Saturday, 13 April 2019

Roadside tragedy

Travelling back to Daventry after a short visit to Byfield I saw the corpse of a moderately large deer lying beside the road near Badby. From the size and general shape it appeared to be a roe deer. There was a lay-by a couple of hundred yards ahead so I parked up and strolled back to have a look.

It was indeed a Roe Deer, Capreolus capreolus. The antlers are fairly distinctive and the whitish patch of the rump is a clincher.

The roe deer has fairly short antlers. Roadside near Badby, Northants.
13 April, 2019
A Roe Deer weighs in at between 10 and 25 kilograms and this specimen must have been at the upper end of that range. My guess is that if it had been hit by a car the vehicle could have sustained some damage. It was a lovely animal, appearing to be in prime condition. Very sad. The local buzzard population will be interested!

The white patch on the rump is a clincher.
As I strolled back to the car I noticed a familiar - and yet unfamiliar - plant growing at the roadside. It looked like scurvy grass but it had pale lilac flowers, unfortunately not very obvious in my picture. On arriving home I checked my books and read: Common Scurvy-grass, Cochlearia white, rarely lilac.

Danish Scurvy-grass, once uncommon, now a striking roadside sight.
Near Badby, 13 April, 2019
But I still wasn't happy. Beside our main roads there is often a ribbon of white flowers at the roadside. This is Danish Scurvy-grass, Cochlearia danica, a plant which can also have lilac flowers. A closer examination of the leaves showed that it was indeed this latter species. It is an interesting example of a once-uncommon coastal (and therefore salt-tolerant) species being converted to a weed by human intervention, in this case the application of salt in icy conditions.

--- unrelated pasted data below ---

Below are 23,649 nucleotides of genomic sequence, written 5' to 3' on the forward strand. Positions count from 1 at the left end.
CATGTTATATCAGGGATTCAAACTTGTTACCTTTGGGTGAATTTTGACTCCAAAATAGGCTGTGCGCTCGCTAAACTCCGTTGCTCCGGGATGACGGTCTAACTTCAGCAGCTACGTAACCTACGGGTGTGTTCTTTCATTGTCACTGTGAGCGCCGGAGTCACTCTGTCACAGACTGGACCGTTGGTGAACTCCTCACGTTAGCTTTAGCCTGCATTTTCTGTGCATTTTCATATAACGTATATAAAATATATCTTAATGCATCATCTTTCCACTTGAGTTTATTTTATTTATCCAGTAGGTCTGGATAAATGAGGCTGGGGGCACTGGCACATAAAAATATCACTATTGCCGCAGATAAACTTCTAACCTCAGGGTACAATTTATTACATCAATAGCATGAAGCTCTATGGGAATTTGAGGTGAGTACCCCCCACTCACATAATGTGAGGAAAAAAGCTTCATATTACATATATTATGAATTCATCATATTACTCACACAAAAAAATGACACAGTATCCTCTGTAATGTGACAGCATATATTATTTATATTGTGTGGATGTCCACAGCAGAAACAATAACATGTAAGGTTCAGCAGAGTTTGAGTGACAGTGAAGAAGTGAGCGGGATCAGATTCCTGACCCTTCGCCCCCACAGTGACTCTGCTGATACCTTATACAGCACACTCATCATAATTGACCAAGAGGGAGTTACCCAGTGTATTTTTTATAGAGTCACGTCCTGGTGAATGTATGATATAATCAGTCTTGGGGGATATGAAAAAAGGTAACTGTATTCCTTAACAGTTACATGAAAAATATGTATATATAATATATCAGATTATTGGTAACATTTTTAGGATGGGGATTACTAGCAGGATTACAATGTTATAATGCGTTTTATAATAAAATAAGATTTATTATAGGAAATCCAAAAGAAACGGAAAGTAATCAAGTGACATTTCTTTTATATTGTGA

The winter has been relatively mild and a sort of confirmation came when I noticed a few plants of Wild Privet, Ligustrum vulgare, also at the roadside. It was still bearing plenty of berries which, although they may not be the favourite choice of birds, would surely have gone had the winter been severe.

Wild Privet, a shrub which tends to prefer alkaline soils.
Roadside hedgerow near Badby, Northants. 13 April, 2019
In my childhood a huge percentage of urban gardens were bordered by neatly trimmed hedge of privet, (appropriately known as 'private' in parts of Kent). But this was invariably Japanese Privet, Ligustrum ovalifolium.  Its berries too are eaten by birds and the shrub is occasionally self-sown via their droppings but as hedging it is now far less common, having fallen out of favour and been replaced by cotoneasters, barberries and so on. Both these shrubs of course form the food plant of the Privet Hawkmoth, Sphinx ligustri. This handsome moth is on the edge of its range here in Northants and I have yet to see one - but I live in hope.

Tony White  E-mail:

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